About two dozen men and women, from college students to retirees, gathered on a recent morning in a darkened room at the Calvert County public schools administration building.
"Treat people as you would want to be treated," the narrator intoned as a video played, instructing the group how to avoid sexual harassment in interactions with students. Two more lessons followed, one on AIDS and another about the realities of child abuse and neglect.
The group, a pool of potential substitute teachers, included Andrea Jones, 20, a Calvert High School graduate. She is taking a semester off from college and wanted the challenge of being back in the classroom -- this time, at the helm.
After the video, Jones said she enjoyed working with children at her church and decided to try substitute teaching. She smiled confidently. "I think I can do it."
According to the Substitute Training Institute at Utah State University, a child spends, on average, a total of one full year of class time with substitute teachers from kindergarten through 12th grade.
Pat Young, the county school system's director of personnel and administrative services, said the district this year began holding training seminars once a month -- compared with three or four times a year in previous years -- and raised the pay to increase the number of candidates. School officials also contacted an organization ofretired teachers as part of the recruiting effort.
In addition to the training seminar, a substitute's introduction to the school system includes fingerprinting and a background check, a substitute teacher's handbook and a host of forms to sign, including a pledge to be drug-free.
At the November seminar, Young stressed to the group the importance of delivering a lesson and keeping students engaged.
"We take this seriously," she said. "I believe you can teach anything as long as you're prepared."
Two previous sessions this fall have attracted a total of about 100 substitutes, Young said. Terry Turner, who calls substitutes each day to match them with a classroom absence at a particular school, said about 206 substitutes are working for the county.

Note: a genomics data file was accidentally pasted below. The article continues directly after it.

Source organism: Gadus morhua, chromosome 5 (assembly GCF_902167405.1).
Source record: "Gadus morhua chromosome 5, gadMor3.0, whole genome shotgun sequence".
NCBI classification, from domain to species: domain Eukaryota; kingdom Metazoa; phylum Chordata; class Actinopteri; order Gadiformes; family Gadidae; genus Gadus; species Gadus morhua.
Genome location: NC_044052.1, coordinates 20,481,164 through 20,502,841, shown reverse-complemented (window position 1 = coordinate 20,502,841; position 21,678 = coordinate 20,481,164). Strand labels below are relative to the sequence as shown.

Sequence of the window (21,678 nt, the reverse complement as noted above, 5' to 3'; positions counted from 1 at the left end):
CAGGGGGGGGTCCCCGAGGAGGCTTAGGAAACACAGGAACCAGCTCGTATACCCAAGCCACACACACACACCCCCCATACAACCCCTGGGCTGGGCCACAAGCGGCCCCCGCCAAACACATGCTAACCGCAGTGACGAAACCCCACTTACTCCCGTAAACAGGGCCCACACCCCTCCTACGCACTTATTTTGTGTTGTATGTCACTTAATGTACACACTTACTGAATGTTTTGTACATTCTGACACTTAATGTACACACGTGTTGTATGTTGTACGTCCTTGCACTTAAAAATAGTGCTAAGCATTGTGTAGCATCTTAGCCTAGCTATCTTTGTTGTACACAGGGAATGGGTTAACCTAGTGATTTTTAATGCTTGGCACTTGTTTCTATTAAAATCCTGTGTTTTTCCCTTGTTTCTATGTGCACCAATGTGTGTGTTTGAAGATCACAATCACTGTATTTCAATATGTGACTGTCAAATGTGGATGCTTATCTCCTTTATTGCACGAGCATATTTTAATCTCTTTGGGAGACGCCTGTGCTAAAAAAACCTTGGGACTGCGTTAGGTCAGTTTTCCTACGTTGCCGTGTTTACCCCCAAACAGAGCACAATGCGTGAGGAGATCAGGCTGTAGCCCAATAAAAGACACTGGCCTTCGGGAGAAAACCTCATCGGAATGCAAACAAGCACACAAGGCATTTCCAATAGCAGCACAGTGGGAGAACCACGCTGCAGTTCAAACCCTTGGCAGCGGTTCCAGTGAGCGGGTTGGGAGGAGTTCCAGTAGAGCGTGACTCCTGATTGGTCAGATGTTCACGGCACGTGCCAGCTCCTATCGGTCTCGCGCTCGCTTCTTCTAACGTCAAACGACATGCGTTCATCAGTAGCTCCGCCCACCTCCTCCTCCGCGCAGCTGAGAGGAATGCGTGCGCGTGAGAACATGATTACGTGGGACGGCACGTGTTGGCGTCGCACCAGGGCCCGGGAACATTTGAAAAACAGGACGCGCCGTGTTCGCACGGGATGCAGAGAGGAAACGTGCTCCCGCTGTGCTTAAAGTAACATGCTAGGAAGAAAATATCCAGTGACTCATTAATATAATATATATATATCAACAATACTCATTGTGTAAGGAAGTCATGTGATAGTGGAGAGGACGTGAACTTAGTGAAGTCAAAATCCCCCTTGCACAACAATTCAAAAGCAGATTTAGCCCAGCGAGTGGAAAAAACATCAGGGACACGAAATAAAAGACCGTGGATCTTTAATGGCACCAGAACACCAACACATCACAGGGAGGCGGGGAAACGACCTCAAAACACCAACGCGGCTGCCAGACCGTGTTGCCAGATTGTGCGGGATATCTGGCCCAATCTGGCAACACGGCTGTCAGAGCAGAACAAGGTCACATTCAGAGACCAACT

In Southern Maryland, only Calvert County holds monthly training sessions for substitutes. Charles County conducts training twice a year and has a roster of about 475 substitute teachers, said Keith Hettel, the school system's human resources director.
"We never have enough," Hettel said.
St. Mary's County has about 300 substitutes and runs a 30-hour training program twice a year, said human resources assistant Richard A. Smith. It includes two classroom observations and training in how to teach certain academic subjects, depending on a person's area of interest.
"Our idea is to get a sub into a class, to take a lesson plan and make a presentation," Smith said.
Substitute assignments can be short-term -- for a day or two -- or stretch out for a few weeks or more, depending on a school's needs.
Some people remain substitutes for years. Kellie Niemann has filled in as needed daily at Northern High School for almost seven years.
She said she has kept working there for so long because she has enjoyed teaching and getting to know the students.
"To me, it's another adult for them to get to know and trust," Niemann said.
At the Calvert training session, Donnie Alexander, 60, of Solomons, a retiree from United Airlines, said she was a substitute teacher last year in Fairfax County. She is interested in substituting for special education students in Calvert.
"The needs are great, and it's very rewarding," she said.
John Bahr, 53, of Dunkirk, is considering pursuing an education degree and wanted to substitute as a way to test his interests. He said the training that stuck most with him had to do with the importance of being responsible for the students not only in the classroom but in any situation -- including fire drills and other potential emergencies.
"You're in charge," Bahr said.